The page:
What Are Apprenticeships In Carpentry? (And How To Pursue)

By Indeed Editorial Team

Published 2 July 2022

The Indeed Editorial Team comprises a diverse and talented team of writers, researchers and subject matter experts equipped with Indeed's data and insights to deliver useful tips to help guide your career journey.

Consider completing an apprenticeship if you are interested in a carpentry job. Apprenticeship programmes allow you to gain technical skills and industry knowledge while working and attending instructional classes. Learning more about a carpentry apprenticeship can help you decide if it is the correct path for your professional goals. In this article, we examine what a carpenter apprenticeship is and what it entails, along with the benefits it offers, duties and the average salary for apprentice carpenters.

What Are Apprenticeships In Carpentry?

Apprenticeships in carpentry are training programmes that assists aspiring carpenters in honing their technical skills early in their careers. Typically, these programmes can span around three to five years. Apprentice carpenters work under the direction of a senior or master carpenter during this time. The master carpenter provides on-the-job instruction and assistance during their apprenticeship.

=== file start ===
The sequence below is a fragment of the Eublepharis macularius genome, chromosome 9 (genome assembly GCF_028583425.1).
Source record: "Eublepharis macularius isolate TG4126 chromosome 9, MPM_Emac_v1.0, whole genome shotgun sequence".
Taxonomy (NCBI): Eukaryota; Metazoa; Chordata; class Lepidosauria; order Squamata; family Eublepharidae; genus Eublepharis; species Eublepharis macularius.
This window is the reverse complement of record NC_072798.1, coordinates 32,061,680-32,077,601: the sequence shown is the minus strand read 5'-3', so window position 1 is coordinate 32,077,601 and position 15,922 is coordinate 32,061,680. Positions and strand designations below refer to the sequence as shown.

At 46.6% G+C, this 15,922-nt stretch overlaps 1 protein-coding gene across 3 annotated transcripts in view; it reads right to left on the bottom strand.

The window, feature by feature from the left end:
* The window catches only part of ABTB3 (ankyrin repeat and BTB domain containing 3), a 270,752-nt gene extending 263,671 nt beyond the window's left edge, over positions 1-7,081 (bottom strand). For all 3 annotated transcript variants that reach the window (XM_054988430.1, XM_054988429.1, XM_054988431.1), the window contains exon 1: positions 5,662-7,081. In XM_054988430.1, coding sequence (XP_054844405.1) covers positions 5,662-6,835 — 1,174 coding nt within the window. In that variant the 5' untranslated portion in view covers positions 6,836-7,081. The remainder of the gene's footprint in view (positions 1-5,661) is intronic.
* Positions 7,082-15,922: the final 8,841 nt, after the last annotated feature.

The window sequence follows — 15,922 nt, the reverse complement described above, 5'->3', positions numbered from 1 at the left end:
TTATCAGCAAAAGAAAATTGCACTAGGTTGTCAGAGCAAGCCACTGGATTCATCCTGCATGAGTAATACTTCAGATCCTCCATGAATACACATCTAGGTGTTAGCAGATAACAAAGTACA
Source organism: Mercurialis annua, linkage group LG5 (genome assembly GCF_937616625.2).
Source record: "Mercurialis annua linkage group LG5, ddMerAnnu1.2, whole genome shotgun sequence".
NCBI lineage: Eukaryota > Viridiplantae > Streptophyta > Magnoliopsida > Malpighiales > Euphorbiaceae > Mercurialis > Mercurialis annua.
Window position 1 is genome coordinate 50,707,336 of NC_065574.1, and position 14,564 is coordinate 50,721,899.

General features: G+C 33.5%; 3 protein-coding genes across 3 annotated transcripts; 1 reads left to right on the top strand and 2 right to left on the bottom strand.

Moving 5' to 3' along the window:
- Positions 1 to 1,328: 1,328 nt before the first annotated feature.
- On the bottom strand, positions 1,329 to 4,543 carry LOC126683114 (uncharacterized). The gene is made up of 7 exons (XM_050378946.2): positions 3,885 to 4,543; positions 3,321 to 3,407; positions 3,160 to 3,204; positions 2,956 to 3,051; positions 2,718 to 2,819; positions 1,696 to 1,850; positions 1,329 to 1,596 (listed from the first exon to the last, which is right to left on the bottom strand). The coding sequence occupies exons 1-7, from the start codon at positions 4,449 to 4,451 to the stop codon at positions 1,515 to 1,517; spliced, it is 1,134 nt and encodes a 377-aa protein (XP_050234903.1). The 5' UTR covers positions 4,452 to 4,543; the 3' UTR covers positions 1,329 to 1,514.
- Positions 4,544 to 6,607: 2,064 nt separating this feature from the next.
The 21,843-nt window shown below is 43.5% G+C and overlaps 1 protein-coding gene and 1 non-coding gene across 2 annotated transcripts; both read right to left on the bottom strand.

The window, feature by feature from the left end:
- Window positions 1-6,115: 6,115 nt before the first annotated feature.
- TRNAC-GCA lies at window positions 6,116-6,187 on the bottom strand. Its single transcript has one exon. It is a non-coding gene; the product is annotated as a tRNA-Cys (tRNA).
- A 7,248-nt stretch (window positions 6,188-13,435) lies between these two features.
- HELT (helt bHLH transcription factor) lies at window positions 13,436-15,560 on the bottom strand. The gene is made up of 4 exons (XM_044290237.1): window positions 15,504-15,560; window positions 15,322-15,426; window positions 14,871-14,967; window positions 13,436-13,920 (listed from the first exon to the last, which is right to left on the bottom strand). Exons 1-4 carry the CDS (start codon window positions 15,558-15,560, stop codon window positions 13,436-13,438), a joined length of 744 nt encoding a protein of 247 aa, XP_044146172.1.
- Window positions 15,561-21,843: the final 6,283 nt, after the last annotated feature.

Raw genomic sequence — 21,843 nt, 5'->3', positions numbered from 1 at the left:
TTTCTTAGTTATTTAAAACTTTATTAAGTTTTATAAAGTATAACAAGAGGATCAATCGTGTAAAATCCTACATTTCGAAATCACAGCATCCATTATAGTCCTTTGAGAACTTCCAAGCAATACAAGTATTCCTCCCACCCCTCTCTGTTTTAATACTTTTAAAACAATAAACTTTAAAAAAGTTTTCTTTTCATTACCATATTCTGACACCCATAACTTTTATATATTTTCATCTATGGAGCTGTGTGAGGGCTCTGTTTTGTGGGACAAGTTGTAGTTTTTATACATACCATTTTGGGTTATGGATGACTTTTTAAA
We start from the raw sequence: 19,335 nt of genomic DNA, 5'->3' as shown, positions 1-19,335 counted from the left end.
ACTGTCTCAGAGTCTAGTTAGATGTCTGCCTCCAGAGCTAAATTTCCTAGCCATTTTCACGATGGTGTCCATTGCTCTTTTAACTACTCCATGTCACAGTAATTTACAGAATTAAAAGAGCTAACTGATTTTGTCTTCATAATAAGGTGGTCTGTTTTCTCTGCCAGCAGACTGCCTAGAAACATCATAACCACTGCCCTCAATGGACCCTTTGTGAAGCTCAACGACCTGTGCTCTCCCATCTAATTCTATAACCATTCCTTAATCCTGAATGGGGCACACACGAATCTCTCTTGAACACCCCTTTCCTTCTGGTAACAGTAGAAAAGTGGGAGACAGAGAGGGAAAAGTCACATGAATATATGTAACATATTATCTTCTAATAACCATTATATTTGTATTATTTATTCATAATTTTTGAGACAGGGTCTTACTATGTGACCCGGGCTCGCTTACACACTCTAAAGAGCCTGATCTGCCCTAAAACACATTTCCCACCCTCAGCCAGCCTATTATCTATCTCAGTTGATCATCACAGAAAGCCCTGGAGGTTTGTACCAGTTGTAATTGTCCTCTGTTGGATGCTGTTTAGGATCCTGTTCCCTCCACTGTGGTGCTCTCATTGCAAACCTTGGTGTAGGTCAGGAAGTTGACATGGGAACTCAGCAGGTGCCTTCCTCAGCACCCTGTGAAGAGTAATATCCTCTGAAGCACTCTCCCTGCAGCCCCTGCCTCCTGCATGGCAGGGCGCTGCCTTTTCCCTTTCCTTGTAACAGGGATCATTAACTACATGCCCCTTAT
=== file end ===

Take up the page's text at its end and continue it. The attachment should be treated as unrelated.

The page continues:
An aspiring carpenter normally completes instruction hours or classroom training during an apprenticeship. They learn about safety procedures, building codes and construction materials through the course of this instruction. Apprenticeships can be beneficial if you want to become a licenced or certified carpenter and start your own business, as some qualifications need an apprenticeship or related job experience. Apprentices receive remuneration for their labour, so they can learn and practise carpentry while also earning an income.

Related: 16 Apprentice Interview Questions (With Sample Answers)

What Do Carpenter Apprentices Do?

Carpenter apprentices work under the direction of master carpenters and help with carpentry tasks. They have various responsibilities on a routine basis, including:

  • Training under the supervision of a master carpenter

  • Attending courses and instructional classes

  • Cleaning up a site after completion of work

  • Handling carpentry equipment

  • Handing tools and materials to a carpenter to assist them

  • Keeping construction tools and materials in good condition

  • Understanding how to read a blueprint and fulfil required specifications